Tuesday, March 17, 2009

The joke-teller's memory problem

In today's New York Times, science writer Natalie Angier probes the problem faced by many a speaker, impromptu or planned: Why can't you remember jokes when you need to retell them? She starts with what our brains can remember: patterns, as in music. From the article:

“The brain has a strong propensity to organize information and perception in patterns, and music plays into that inclination,” said Michael Thaut, a professor of music and neuroscience at Colorado State University. “From an acoustical perspective, music is an overstructured language, which the brain invented and which the brain loves to hear.” A simple melody with a simple rhythm and repetition can be a tremendous mnemonic device....when the alphabet is set to the tune of the ABC song with its four melodic phrases, preschoolers can learn it with ease.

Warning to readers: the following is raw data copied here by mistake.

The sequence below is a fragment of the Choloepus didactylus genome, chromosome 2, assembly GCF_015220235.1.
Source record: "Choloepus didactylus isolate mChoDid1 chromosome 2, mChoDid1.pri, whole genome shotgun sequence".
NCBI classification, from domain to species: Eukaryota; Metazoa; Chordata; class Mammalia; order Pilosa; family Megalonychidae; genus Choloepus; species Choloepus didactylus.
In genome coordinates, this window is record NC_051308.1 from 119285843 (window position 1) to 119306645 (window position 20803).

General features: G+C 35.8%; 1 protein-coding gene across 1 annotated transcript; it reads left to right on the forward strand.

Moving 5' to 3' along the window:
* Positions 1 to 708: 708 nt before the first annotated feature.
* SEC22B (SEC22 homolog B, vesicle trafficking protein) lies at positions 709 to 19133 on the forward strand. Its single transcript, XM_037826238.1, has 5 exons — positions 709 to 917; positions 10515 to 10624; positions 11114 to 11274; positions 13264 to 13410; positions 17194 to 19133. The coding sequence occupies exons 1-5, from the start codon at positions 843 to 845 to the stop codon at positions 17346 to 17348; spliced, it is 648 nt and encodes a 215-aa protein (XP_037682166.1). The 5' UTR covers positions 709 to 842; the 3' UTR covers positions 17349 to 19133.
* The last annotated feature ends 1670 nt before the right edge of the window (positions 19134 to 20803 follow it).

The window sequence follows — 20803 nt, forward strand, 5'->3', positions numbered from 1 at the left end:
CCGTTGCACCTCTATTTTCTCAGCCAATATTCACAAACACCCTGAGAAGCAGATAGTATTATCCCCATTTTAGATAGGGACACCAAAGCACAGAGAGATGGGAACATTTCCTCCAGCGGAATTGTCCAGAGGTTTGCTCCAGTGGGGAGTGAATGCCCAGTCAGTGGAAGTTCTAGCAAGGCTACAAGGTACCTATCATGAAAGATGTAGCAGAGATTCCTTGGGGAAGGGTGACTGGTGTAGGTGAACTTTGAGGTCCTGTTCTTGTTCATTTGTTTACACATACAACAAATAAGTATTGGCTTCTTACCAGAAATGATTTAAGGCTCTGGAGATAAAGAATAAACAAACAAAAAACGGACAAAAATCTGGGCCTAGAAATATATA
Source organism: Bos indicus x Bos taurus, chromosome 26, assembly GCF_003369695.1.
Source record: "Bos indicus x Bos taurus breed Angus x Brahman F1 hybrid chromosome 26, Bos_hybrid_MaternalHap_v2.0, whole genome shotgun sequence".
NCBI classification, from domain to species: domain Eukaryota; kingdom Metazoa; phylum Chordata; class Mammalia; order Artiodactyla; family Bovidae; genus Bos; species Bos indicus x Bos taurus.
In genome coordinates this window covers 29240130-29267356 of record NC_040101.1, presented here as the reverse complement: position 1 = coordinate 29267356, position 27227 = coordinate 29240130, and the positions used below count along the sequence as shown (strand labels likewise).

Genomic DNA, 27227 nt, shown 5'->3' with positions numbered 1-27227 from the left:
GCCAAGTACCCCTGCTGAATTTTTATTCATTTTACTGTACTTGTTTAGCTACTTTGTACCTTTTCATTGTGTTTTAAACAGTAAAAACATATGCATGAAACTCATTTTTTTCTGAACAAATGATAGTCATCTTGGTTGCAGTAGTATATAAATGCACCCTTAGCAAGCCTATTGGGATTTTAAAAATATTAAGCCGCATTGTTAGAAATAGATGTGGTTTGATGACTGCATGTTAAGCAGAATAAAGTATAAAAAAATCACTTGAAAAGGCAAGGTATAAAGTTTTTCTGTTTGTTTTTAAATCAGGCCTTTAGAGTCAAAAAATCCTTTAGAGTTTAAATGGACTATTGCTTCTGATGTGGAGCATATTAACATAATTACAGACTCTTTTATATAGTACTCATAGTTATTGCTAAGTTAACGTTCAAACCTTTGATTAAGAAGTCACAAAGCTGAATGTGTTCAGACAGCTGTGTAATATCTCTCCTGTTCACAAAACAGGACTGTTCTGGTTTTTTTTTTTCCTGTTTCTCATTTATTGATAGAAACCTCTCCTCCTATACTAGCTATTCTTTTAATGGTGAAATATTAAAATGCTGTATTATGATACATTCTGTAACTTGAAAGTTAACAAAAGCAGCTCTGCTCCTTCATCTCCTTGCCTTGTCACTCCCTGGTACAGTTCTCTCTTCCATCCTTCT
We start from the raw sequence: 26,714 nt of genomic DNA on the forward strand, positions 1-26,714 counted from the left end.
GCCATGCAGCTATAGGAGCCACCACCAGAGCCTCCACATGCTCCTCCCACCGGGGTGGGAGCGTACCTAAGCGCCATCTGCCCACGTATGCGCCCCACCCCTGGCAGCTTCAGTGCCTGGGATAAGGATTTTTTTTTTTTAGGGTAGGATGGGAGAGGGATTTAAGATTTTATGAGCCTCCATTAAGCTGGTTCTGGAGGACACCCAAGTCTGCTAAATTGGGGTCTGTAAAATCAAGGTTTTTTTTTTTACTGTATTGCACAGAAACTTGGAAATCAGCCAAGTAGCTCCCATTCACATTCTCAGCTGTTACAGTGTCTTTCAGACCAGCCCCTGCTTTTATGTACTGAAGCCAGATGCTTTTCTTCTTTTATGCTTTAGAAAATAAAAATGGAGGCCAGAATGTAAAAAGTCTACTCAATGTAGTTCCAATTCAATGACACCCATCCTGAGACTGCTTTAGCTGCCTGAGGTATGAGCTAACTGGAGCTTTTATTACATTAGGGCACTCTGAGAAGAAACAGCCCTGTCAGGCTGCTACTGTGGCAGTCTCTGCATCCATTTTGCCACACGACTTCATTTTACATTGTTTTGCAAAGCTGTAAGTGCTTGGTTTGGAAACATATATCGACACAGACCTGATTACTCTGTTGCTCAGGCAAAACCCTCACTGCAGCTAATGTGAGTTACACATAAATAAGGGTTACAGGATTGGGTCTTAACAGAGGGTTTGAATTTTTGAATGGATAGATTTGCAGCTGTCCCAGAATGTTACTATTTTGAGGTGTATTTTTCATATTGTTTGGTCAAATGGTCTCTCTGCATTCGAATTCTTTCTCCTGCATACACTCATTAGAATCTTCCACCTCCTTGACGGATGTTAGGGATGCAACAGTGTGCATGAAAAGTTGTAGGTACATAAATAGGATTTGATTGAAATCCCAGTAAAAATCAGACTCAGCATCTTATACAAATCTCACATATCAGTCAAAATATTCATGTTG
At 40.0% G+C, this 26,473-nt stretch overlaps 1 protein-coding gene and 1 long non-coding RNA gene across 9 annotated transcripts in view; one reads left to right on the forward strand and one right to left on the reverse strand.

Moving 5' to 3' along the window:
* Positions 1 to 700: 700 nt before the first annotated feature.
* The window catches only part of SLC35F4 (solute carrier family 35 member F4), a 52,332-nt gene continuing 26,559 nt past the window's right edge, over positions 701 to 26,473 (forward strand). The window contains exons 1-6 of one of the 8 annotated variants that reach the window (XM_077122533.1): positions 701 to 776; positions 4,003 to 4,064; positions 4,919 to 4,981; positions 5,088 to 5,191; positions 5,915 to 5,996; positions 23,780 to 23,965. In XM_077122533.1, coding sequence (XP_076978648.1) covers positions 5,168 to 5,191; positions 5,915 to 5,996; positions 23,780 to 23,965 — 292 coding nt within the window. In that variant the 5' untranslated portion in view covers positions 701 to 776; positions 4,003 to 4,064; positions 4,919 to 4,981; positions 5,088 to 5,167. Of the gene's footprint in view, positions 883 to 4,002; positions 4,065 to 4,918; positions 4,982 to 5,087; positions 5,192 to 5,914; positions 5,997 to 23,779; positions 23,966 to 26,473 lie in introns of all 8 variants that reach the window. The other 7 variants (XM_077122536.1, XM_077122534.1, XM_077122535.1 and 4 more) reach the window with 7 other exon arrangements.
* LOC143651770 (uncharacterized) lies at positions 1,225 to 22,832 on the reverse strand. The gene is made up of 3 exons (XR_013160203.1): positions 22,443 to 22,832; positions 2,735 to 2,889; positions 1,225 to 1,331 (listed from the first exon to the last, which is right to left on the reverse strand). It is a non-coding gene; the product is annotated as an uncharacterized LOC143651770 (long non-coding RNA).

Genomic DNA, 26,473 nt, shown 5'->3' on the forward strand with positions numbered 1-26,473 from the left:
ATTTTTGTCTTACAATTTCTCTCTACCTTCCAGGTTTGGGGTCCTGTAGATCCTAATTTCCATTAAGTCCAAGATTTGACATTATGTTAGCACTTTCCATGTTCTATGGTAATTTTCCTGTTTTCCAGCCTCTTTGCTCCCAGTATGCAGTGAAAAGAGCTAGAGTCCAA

But when it comes to jokes, based on surprise, the factors that make 'em laugh also make the joke itself harder to remember. The key? If you're going to use a joke, you need to practice it again and again and again to ensure you'll recall all the details that make it sing.